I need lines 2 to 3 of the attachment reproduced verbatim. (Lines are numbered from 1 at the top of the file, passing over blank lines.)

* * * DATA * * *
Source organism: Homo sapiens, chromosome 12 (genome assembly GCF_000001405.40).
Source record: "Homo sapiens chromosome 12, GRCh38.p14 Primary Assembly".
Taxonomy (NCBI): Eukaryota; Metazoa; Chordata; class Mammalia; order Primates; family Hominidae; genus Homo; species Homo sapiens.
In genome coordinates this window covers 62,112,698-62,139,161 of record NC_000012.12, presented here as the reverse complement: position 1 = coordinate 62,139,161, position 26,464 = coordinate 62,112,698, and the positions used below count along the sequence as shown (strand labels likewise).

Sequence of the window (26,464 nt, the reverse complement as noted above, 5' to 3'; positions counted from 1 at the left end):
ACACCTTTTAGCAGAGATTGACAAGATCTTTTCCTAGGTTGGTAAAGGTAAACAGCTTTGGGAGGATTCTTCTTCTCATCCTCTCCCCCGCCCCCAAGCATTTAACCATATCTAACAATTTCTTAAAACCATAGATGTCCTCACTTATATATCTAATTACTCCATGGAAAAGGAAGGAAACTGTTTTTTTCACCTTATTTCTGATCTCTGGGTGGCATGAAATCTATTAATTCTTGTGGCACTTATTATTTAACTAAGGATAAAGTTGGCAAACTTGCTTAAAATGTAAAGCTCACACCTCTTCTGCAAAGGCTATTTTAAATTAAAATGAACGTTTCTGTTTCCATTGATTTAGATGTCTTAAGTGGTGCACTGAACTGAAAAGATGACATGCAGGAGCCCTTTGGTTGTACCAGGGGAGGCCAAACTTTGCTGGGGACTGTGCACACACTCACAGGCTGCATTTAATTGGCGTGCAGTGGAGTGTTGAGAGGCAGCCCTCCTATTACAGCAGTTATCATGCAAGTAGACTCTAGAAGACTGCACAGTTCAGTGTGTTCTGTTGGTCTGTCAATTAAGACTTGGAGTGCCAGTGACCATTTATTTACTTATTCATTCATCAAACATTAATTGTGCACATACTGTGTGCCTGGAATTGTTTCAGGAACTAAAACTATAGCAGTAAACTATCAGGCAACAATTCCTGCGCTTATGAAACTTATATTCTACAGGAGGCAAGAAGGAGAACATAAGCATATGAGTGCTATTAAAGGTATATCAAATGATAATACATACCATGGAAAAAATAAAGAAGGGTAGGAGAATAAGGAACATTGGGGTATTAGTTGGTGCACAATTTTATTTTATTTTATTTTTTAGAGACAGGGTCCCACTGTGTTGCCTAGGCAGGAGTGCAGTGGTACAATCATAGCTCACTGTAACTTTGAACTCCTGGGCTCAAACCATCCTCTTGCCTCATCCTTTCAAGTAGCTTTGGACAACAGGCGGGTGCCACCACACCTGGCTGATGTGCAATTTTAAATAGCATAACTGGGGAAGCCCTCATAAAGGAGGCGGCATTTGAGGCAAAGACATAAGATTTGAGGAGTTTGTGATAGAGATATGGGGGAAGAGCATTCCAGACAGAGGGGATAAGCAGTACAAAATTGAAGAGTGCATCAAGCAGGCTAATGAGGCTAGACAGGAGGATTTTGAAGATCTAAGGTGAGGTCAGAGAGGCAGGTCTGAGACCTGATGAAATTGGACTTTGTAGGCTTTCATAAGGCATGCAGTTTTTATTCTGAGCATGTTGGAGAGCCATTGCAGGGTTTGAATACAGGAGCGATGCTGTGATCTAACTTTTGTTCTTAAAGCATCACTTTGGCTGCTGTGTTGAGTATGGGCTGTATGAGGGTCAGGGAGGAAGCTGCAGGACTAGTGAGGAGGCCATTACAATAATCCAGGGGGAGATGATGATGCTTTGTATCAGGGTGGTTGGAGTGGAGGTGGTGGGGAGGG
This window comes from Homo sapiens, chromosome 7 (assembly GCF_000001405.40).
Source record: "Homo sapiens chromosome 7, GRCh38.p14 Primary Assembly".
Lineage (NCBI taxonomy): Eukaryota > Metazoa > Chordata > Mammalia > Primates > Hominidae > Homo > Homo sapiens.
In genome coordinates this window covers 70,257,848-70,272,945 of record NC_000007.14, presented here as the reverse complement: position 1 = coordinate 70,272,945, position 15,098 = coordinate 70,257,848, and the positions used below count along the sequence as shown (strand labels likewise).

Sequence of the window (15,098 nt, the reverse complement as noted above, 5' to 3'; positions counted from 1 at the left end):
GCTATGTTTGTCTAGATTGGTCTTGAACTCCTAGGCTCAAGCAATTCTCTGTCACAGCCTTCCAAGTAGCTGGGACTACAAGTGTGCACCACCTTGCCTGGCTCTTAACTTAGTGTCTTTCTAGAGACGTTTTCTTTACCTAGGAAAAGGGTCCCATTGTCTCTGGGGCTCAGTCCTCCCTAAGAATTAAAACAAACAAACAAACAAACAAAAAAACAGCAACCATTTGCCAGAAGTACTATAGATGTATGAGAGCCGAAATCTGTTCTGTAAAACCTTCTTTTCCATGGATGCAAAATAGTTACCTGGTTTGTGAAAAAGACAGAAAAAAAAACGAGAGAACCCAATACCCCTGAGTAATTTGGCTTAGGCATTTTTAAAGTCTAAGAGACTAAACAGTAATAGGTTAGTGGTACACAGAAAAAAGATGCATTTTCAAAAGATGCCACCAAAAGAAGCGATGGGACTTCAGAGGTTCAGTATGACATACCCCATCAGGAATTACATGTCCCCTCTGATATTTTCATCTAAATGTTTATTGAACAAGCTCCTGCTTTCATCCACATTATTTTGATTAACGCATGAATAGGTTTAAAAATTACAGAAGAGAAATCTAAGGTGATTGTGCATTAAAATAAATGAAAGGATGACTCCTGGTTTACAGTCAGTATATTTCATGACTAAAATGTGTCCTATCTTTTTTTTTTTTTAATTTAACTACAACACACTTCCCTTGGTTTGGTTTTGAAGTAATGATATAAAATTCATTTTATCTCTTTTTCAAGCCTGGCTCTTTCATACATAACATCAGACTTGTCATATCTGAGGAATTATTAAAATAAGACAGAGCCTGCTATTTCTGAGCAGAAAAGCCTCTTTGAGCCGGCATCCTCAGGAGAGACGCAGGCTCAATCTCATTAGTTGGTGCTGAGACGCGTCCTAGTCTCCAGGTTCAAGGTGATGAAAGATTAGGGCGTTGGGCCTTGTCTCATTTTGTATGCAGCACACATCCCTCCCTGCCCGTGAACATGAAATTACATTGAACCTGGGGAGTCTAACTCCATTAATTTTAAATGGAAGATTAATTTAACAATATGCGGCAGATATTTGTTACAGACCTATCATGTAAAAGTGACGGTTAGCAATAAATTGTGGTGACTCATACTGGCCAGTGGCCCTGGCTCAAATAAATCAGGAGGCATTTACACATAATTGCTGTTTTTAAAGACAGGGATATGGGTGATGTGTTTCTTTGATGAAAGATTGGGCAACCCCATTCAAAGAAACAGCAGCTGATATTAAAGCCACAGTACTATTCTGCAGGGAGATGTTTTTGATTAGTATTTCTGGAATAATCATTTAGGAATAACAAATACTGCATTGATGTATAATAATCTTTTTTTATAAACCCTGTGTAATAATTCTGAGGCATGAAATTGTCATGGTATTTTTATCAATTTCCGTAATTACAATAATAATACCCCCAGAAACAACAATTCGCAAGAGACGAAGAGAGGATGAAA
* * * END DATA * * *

Source record: "Homo sapiens chromosome 12, GRCh38.p14 Primary Assembly".
Taxonomy (NCBI): Eukaryota; Metazoa; Chordata; class Mammalia; order Primates; family Hominidae; genus Homo; species Homo sapiens.